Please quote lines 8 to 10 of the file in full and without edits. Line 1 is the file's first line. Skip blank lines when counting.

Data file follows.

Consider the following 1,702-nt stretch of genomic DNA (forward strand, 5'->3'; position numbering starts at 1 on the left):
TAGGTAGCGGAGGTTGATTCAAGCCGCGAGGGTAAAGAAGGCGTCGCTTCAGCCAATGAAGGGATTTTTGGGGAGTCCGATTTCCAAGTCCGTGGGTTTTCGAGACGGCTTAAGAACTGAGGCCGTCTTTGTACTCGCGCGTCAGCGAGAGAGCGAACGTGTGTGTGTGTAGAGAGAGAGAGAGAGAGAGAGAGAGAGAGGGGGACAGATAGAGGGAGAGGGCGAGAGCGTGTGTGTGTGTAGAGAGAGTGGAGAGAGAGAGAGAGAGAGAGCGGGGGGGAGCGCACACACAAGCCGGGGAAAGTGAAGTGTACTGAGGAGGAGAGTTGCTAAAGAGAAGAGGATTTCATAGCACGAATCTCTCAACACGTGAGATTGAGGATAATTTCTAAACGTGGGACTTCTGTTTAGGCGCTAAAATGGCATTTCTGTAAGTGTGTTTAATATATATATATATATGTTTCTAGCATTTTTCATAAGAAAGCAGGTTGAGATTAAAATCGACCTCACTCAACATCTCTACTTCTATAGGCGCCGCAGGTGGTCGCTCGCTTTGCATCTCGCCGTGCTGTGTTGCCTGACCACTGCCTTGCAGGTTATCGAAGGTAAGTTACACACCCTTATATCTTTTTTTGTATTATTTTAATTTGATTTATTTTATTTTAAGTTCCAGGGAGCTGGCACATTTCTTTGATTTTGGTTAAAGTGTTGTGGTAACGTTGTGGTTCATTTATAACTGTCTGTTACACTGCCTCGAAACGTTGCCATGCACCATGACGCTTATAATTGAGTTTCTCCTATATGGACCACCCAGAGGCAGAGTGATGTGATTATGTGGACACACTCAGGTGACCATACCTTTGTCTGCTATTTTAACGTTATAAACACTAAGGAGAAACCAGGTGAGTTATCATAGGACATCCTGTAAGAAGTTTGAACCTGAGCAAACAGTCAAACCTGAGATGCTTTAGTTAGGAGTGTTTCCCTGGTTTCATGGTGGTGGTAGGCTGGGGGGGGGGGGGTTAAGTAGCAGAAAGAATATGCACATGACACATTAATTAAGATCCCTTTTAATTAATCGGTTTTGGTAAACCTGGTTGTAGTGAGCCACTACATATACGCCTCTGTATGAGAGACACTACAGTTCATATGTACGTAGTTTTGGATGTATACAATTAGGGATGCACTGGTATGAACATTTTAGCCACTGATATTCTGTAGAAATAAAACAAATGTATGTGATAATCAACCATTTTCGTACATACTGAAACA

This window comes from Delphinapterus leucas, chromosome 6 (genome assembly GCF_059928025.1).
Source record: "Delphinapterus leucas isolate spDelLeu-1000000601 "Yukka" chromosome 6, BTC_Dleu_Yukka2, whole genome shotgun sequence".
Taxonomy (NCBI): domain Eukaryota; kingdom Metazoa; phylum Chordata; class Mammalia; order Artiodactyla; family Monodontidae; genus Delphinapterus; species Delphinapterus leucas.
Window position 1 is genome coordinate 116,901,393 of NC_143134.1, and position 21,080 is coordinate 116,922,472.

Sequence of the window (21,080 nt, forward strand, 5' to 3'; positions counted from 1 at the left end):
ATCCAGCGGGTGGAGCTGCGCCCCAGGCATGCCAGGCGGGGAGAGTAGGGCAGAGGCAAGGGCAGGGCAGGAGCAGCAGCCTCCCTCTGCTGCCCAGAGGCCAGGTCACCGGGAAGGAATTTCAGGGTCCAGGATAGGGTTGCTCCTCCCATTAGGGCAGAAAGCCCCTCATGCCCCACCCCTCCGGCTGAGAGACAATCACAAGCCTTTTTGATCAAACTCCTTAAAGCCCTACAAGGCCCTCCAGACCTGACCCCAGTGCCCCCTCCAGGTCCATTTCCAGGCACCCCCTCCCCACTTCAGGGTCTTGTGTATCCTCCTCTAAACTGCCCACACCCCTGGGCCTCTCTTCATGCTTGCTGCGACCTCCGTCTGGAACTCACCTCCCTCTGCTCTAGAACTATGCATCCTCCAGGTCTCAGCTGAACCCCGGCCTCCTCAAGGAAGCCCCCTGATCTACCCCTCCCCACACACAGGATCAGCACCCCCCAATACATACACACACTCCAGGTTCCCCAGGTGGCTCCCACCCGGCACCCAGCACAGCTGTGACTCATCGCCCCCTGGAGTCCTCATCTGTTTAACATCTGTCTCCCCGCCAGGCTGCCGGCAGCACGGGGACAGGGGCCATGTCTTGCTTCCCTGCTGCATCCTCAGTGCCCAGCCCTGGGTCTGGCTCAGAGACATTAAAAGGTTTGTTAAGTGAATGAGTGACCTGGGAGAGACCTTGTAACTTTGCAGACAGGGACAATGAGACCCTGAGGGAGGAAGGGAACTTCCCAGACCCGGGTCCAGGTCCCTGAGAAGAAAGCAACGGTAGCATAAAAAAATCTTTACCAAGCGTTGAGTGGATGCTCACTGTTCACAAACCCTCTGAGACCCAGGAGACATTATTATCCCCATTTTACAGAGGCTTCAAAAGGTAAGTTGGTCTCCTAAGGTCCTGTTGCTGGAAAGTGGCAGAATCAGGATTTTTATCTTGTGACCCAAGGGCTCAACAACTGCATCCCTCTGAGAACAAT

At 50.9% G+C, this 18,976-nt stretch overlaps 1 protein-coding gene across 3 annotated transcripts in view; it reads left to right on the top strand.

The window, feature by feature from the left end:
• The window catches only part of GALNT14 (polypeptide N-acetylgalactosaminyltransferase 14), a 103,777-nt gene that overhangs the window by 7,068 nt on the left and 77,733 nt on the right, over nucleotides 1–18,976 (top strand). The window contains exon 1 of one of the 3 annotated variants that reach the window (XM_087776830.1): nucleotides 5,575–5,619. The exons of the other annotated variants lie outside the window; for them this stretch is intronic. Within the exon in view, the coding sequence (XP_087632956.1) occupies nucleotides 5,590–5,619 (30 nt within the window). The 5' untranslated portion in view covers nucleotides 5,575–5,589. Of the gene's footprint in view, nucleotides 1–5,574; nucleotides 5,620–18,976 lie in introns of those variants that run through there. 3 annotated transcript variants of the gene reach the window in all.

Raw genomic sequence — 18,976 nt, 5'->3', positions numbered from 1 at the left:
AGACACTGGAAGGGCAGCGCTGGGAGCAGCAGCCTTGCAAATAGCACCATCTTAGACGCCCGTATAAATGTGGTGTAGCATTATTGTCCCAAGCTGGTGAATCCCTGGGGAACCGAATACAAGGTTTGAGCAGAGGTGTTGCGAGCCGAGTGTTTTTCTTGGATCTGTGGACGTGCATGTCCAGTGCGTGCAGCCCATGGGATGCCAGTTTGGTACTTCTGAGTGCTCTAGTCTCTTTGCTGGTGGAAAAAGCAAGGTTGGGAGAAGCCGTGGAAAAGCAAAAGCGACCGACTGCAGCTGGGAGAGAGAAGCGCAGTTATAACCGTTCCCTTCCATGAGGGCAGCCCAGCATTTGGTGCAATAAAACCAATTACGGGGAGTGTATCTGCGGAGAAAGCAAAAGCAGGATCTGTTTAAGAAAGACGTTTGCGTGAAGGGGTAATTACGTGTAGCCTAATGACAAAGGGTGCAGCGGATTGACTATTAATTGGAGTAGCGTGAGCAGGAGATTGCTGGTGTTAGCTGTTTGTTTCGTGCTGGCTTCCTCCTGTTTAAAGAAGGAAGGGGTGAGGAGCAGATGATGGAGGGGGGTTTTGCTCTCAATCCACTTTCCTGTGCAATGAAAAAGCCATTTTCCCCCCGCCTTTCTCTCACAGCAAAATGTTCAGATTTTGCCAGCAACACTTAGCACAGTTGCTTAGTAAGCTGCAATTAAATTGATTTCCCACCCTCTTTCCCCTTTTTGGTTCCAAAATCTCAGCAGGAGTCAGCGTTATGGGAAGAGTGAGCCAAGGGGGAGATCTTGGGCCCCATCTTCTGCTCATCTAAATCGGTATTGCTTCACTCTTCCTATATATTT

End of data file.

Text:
ATCCAGCGGGTGGAGCTGCGCCCCAGGCATGCCAGGCGGGGAGAGTAGGGCAGAGGCAAGGGCAGGGCAGGAGCAGCAGCCTCCCTCTGCTGCCCAGAGGCCAGGTCACCGGGAAGGAATTTCAGGGTCCAGGATAGGGTTGCTCCTCCCATTAGGGCAGAAAGCCCCTCATGCCCCACCCCTCCGGCTGAGAGACAATCACAAGCCTTTTTGATCAAACTCCTTAAAGCCCTACAAGGCCCTCCAGACCTGACCCCAGTGCCCCCTCCAGGTCCATTTCCAGGCACCCCCTCCCCACTTCAGGGTCTTGTGTATCCTCCTCTAAACTGCCCACACCCCTGGGCCTCTCTTCATGCTTGCTGCGACCTCCGTCTGGAACTCACCTCCCTCTGCTCTAGAACTATGCATCCTCCAGGTCTCAGCTGAACCCCGGCCTCCTCAAGGAAGCCCCCTGATCTACCCCTCCCCACACACAGGATCAGCACCCCCCAATACATACACACACTCCAGGTTCCCCAGGTGGCTCCCACCCGGCACCCAGCACAGCTGTGACTCATCGCCCCCTGGAGTCCTCATCTGTTTAACATCTGTCTCCCCGCCAGGCTGCCGGCAGCACGGGGACAGGGGCCATGTCTTGCTTCCCTGCTGCATCCTCAGTGCCCAGCCCTGGGTCTGGCTCAGAGACATTAAAAGGTTTGTTAAGTGAATGAGTGACCTGGGAGAGACCTTGTAACTTTGCAGACAGGGACAATGAGACCCTGAGGGAGGAAGGGAACTTCCCAGACCCGGGTCCAGGTCCCTGAGAAGAAAGCAACGGTAGCATAAAAAAATCTTTACCAAGCGTTGAGTGGATGCTCACTGTTCACAAACCCTCTGAGACCCAGGAGACATTATTATCCCCATTTTACAGAGGCTTCAAAAGGTAAGTTGGTCTCCTAAGGTCCTGTTGCTGGAAAGTGGCAGAATCAGGATTTTTATCTTGTGACCCAAGGGCTCAACAACTGCATCCCTCTGAGAACAAT

At 50.9% G+C, this 18,976-nt stretch overlaps 1 protein-coding gene across 3 annotated transcripts in view; it reads left to right on the top strand.

The window, feature by feature from the left end: